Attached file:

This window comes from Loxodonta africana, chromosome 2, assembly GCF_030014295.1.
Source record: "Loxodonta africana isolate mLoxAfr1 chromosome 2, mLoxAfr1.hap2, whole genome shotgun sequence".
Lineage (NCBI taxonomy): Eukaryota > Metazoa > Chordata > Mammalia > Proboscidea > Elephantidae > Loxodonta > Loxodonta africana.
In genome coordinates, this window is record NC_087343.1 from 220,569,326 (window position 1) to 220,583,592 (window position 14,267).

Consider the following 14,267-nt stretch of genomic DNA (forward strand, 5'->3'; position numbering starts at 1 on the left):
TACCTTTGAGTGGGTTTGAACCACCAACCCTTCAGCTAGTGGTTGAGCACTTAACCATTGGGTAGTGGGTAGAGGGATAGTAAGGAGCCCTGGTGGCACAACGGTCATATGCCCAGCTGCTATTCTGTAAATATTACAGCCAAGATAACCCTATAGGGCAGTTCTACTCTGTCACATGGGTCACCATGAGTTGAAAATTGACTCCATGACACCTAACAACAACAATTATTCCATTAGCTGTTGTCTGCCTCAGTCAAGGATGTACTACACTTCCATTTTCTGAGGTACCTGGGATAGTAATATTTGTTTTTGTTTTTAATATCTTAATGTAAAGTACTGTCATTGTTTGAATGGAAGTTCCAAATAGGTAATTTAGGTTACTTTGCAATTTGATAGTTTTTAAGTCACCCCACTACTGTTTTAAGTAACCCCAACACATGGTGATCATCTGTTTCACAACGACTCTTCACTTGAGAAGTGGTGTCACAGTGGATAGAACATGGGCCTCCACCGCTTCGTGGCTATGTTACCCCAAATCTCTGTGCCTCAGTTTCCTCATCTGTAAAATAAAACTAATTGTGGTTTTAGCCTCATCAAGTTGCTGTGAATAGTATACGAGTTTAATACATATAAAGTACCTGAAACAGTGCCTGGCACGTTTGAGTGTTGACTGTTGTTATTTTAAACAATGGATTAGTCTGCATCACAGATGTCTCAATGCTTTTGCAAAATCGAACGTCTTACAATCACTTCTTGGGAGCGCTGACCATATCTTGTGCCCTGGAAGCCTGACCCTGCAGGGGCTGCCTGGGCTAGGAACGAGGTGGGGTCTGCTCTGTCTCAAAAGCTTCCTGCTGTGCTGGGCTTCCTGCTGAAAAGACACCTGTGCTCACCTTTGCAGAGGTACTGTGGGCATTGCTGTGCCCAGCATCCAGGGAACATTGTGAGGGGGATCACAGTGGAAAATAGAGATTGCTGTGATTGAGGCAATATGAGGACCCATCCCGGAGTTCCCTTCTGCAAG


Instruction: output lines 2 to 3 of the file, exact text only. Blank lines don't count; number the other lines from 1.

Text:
Source record: "Loxodonta africana isolate mLoxAfr1 chromosome 2, mLoxAfr1.hap2, whole genome shotgun sequence".
Lineage (NCBI taxonomy): Eukaryota > Metazoa > Chordata > Mammalia > Proboscidea > Elephantidae > Loxodonta > Loxodonta africana.